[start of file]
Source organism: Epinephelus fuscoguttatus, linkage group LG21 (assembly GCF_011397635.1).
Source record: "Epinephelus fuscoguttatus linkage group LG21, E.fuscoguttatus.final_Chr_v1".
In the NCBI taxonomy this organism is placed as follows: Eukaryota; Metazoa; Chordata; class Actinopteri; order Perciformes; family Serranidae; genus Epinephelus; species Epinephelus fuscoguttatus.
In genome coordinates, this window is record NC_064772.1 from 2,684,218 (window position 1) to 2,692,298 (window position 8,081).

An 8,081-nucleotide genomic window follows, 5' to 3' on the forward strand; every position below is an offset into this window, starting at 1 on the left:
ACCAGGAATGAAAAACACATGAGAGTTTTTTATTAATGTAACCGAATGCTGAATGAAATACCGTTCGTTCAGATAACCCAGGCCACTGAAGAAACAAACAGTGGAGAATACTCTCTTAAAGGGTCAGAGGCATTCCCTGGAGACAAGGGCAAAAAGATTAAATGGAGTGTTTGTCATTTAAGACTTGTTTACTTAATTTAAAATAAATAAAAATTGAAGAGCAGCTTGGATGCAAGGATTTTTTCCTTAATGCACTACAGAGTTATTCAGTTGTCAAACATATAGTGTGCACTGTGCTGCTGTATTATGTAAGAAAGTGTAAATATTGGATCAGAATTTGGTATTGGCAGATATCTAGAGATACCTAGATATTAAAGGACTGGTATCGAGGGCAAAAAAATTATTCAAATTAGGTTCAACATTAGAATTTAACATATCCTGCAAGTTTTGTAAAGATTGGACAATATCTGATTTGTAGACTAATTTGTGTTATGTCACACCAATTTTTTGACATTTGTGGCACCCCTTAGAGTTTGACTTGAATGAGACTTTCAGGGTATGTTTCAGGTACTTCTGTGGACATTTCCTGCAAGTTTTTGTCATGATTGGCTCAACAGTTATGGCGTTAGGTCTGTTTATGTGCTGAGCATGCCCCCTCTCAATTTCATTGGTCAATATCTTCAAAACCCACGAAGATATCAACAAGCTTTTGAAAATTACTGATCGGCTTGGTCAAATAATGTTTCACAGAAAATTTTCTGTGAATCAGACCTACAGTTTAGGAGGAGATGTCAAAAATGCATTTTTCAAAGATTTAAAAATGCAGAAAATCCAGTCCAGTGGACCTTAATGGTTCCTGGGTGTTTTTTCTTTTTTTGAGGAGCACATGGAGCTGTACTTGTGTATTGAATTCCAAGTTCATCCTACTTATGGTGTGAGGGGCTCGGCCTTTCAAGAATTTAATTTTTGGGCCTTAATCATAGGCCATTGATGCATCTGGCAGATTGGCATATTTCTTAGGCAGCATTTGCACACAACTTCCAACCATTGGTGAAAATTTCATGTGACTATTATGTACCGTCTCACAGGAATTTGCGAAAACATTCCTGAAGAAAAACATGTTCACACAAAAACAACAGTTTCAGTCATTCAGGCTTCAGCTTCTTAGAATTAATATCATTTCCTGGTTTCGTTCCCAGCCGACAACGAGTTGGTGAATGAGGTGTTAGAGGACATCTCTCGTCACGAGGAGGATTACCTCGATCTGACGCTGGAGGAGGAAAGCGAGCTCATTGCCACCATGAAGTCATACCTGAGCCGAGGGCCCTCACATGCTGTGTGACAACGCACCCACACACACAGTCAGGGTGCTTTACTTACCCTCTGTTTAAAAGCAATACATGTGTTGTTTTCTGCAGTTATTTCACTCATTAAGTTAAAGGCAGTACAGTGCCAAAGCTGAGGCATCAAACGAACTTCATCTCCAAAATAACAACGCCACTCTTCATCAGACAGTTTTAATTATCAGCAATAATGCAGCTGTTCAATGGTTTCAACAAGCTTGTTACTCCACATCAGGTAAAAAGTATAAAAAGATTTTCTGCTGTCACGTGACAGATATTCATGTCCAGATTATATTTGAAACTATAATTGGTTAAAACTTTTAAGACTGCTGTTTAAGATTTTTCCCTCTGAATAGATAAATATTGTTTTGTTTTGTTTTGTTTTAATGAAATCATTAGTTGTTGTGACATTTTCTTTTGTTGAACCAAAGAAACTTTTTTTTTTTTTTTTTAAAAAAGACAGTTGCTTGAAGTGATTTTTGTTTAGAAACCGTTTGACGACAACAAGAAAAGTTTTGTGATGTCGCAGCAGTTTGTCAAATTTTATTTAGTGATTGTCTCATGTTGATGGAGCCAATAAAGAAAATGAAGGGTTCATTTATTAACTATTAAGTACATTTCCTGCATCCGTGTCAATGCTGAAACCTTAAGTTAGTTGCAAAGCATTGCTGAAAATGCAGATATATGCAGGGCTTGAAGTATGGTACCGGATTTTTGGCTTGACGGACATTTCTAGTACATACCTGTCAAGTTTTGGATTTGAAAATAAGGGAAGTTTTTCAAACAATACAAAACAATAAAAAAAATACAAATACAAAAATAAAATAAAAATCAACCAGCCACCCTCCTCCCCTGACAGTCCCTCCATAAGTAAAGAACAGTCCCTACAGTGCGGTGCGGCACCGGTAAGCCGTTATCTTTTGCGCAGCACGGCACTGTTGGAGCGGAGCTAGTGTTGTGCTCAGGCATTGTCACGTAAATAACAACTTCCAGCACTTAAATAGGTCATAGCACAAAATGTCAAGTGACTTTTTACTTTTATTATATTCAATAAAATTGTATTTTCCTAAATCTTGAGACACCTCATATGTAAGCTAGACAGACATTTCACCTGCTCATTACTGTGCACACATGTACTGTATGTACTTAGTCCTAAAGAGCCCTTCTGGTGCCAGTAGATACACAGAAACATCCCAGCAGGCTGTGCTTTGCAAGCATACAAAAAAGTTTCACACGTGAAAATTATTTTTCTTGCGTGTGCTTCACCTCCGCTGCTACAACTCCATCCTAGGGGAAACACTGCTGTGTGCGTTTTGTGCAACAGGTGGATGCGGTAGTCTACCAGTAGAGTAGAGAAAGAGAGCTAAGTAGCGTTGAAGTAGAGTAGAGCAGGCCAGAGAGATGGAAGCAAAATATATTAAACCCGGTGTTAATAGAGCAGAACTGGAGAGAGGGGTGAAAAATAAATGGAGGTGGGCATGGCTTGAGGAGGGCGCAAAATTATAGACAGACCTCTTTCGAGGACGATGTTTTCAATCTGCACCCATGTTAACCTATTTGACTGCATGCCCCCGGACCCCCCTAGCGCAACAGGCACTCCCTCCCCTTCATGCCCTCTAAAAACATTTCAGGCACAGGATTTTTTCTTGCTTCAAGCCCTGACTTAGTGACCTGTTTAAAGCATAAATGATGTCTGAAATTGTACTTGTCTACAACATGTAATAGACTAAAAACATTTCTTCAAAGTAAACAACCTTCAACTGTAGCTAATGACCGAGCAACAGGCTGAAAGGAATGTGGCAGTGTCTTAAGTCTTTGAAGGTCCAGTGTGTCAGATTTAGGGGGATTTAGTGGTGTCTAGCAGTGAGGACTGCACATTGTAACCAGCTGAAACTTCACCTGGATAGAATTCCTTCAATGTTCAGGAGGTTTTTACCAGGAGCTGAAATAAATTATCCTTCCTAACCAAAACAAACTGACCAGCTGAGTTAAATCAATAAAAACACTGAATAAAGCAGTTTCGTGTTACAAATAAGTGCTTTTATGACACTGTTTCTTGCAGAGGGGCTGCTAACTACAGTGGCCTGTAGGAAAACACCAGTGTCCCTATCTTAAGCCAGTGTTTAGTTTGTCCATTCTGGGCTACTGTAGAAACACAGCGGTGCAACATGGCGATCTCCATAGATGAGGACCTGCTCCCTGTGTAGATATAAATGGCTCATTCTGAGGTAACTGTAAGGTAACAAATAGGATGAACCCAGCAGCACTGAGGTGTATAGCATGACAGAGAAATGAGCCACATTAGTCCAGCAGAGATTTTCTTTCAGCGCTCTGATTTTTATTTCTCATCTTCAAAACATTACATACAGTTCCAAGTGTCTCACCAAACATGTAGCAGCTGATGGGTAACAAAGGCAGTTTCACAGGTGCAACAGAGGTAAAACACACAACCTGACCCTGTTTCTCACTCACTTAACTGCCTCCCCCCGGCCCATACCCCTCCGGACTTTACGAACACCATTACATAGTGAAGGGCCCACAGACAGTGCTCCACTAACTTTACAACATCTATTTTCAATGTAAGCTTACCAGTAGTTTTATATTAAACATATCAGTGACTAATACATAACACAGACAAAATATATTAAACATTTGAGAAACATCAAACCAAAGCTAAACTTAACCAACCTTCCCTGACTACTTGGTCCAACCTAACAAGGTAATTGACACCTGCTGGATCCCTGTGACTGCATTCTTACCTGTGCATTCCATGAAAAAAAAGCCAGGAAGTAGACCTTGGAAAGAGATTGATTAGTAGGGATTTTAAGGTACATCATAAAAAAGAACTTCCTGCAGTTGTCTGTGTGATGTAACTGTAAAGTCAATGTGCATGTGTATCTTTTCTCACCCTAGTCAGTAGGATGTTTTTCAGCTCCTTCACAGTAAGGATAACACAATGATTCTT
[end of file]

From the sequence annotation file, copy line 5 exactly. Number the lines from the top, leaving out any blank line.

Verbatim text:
An 8,081-nucleotide genomic window follows, 5' to 3' on the forward strand; every position below is an offset into this window, starting at 1 on the left: